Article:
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Some people add back depreciation to net income, and then deduct capital expenditure from the net income, to reach what they consider the "true cash flow" or earning power of the company.

What is the reason for that?

Is it because capital expenditure is like, "have to spend the cash, but cannot deduct it from revenue except for its current year's depreciation" (and it doesn't affect the net income except for the current year's depreciation portion), so the net income is "inflated" and therefore we have to deduct it from the net income?

And depreciation is like, "don't have to spend the cash for this depreciation amount", but can be subtracted from the net income (as cost), so the net income is "deflated" and therefore, we need to add the depreciation back to the net income?

Essentially, then, it is to completely negate the usage and effect of "depreciation" -- as if companies don't depreciate but take the whole cost each year "as is"?

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Net Income includes both cash and non-cash expenses, so to get "true" operating cash flow you'd add back depreciation since it's a non-cash expense. It's generally easier to take the "net" totals and add back any non-cash items that to break down net items into cash and non-cash items.

Take this simple example. Say you own a widget machine that produces one widget. that widget cost you $10 and you sold it for $25. You depreciate the cost of the machine at a rate of $5 per year.

Your net income is therefore:

             Revenue $25 
- Cost of Goods Sold $10
-       Depreciation $ 5
------------------------
          Net Income $10

But the amount of cash that you earned is $15, which you can also get by adding depreciation (which doesn't affect cash) back to your net income.

Capital Expenditures are not included in net income either (they affect the balance sheet, not the income statement), so to get the total cash flow, you'd deduct those from net income to get total operating and investing cash flow.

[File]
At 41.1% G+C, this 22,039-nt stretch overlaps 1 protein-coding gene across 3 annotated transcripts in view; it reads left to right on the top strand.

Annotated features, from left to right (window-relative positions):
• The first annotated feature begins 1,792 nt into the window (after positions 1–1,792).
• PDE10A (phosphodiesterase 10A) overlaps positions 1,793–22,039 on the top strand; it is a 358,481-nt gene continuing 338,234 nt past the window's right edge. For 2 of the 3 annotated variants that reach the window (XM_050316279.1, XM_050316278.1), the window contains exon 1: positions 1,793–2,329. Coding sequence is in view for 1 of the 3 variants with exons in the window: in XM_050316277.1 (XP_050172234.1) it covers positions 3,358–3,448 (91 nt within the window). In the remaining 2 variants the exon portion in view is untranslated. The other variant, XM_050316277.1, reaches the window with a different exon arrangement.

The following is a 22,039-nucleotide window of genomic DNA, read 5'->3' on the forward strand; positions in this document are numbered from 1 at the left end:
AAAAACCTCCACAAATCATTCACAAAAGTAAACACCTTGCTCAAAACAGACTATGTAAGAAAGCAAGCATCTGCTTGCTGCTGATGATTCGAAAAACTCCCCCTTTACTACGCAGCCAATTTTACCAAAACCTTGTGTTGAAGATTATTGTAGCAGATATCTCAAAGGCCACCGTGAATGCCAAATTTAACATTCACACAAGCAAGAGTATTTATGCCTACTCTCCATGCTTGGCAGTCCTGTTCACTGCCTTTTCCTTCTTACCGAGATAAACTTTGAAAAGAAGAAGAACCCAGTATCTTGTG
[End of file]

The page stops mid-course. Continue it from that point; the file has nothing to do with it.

In reality you'd also include financing activities like loans made or paid back, and any equity (stock) you issued or bought back to get the full total cash flow.

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  • I was thinking: if a company buys $100,000 of computer for the past 50 years, and so the capital expenditure is $100,000 of computer and depreciating past 5 years of $20,000 each year, then they balance out. Net Income + $100,000 - $100,000 = original net income, so it was accurate earning power. But what if the capital expenditure is to buy warehouses? Let's say the company also did it for past 50 years, then they also balance out, but now, the company is worth a lot more because all the "capital expenditure" did not go to $0 like computers but is increased 5 times, or 10 times, or 20 times – nonopolarity Sep 10 '19 at 14:02
  • @太極者無極而生 I don't follow your question, but warehouses don't depreciate to zero, they will depreciate to some "salvage" value (the real estate value may go up but there will be costs to bring the warehouse back to "new" status). – D Stanley Sep 10 '19 at 18:34
  • I was saying for earning power, capital expenditure to buy computers vs to buy warehouse, are very different. One really depreciate to very low value. But the other appreciate to a few times worth. – nonopolarity Sep 11 '19 at 4:15

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